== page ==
Editor's note: Gloria Borger is a senior political analyst for CNN, appearing regularly on CNN's "The Situation Room," "AC360°," "John King, USA" and "State of the Union" as well as participating in special events coverage.
(CNN) -- Once upon a time, back after Barack Obama's impressive 2008 presidential win, defeated and depressed Republicans had to do something to prove they still had a pulse. So leaders went out of their way -- and it wasn't easy -- to recruit stellar, well-known, GOP candidates for Senate: a governor in Charlie Crist of Florida, a secretary of state in Trey Grayson of Kentucky, a seasoned and popular congressman in Mike Castle of Delaware.
At the time, it seemed like a really good plan. And it got even better when President Obama and his jolly band of congressional Democrats shepherded through some controversial, and unpopular, legislation. Huge bills to reform health care and stimulate the economy played right into the GOP wheelhouse: too much government, too much spending.
So as the White House and Democrats chalked up success after success, their poll numbers sank. Independent voters ran away scared. Republican voters were just furious. And GOP congressional leaders basked in the brilliant simplicity and effectiveness of their newfound anti-government message. In fact, they honed it -- and harped on it -- at every opportunity. The storyline almost seemed too easy, just too good to be true.
As it turns out, it was.
Why? Because out of this angry, anti-government stew came a new broth, with plenty of disdain for all. And, lo and behold, the Tea Party renegades didn't look to Republicans as their saviors; they created their own. Sarah Palin went along for the ride claiming, of course, to be the movement's Mama Mentor. Sen. Jim DeMint of South Carolina has made a special point of endorsing Tea Partiers against Senate incumbents, which makes him really popular back at the clubhouse. And former House GOP poobah Dick Armey even runs a Tea Party group, railing against his former colleagues.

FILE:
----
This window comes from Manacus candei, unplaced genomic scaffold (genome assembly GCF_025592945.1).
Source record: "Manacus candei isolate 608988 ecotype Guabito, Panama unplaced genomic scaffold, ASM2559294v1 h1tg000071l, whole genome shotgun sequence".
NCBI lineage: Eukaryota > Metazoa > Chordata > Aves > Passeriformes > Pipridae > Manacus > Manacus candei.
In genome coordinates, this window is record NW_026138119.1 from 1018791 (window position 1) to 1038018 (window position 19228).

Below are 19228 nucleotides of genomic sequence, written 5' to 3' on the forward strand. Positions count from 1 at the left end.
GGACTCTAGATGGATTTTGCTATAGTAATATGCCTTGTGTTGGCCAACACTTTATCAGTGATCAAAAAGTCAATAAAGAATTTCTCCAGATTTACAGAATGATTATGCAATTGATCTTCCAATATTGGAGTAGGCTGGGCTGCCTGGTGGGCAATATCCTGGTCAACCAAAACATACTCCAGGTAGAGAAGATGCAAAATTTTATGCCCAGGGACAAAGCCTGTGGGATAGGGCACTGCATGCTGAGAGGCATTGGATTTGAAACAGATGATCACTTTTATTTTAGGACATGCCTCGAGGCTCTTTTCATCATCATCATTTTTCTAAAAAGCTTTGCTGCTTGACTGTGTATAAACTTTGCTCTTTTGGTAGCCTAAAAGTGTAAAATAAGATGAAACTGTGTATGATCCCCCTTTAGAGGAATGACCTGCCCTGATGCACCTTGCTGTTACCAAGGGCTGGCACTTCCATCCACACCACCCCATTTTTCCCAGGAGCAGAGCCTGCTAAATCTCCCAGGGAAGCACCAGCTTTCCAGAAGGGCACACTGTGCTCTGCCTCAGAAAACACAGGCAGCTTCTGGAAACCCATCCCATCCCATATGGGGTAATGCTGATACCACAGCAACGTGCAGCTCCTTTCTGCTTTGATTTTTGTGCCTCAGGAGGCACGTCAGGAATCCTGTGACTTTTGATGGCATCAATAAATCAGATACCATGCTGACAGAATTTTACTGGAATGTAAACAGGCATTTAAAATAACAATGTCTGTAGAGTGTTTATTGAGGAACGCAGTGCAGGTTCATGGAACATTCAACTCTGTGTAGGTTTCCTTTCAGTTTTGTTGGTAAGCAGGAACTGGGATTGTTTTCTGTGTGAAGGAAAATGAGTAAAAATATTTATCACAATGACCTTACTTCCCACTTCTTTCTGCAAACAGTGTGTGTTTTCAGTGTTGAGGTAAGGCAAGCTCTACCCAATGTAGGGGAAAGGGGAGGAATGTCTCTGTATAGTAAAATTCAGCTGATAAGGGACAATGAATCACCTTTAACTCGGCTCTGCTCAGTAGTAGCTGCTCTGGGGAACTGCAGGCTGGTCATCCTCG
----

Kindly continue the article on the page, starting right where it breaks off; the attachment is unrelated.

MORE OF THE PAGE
It is fratricide of the highest order. And it has been a sight to behold, as the uprising spawned several ugly GOP primaries, defeating enough Senate incumbents and serious candidates, such as Castle of Delaware, to all but guarantee the GOP can't win back the Senate.
"People aren't interested in résumés this year," moans a senior GOP aide involved with Senate campaigns. "Credibility isn't even an issue, or so it seems." And that's a Republican talking. Christine O'Donnell, who beat establishment-backed Castle, shouldn't expect much national campaign money.
Pardon the expression, but it seems the GOP has created its own miscreant offspring. And it may just have to learn to live alongside them. It's enough to warrant a short history lesson: Back in 1980, when Ronald Reagan was elected in a landslide, he brought some, er, unmemorable senators along for the ride. Anyone recall the sweeping legislative records of, say, Paula Hawkins of Florida or Jeremiah Denton of Alabama or Steve Symms of Idaho, to name a few? They rode the wave in, and became the unwelcome new kids at school. Eventually, they flunked out.
But they did get there, and that now becomes a GOP issue. Senate GOP leader Mitch McConnell could wind up with a completely unmanageable flock, unwilling to vote for even the most routine spending bills. Will they take to the Senate floor to rail against Social Security and Medicare? Will they vote to fund the war in Afghanistan? Will they even caucus with the Republicans?
Sure, Democrats figure they finally have something to applaud. Hope springs eternal that independent voters will be so nervous about the Tea Party candidates that they will flock to the polls to vote for Democrats. It's one vision, but isn't it just as likely that disgusted indies would just decide to stay home? And could these GOP candidates inspire the Democratic base to get out and vote? Maybe, if they can get over their newfound disdain for Obama.
The Democrats profess to love the outlier Tea Party candidates, hoping they will help them stem their losses. So how's this for a new Democratic campaign slogan: The enemy of my enemy is my friend.
Has a certain ring to it. Desperation. But it just might work.
The opinions in this commentary are solely those of Gloria Borger.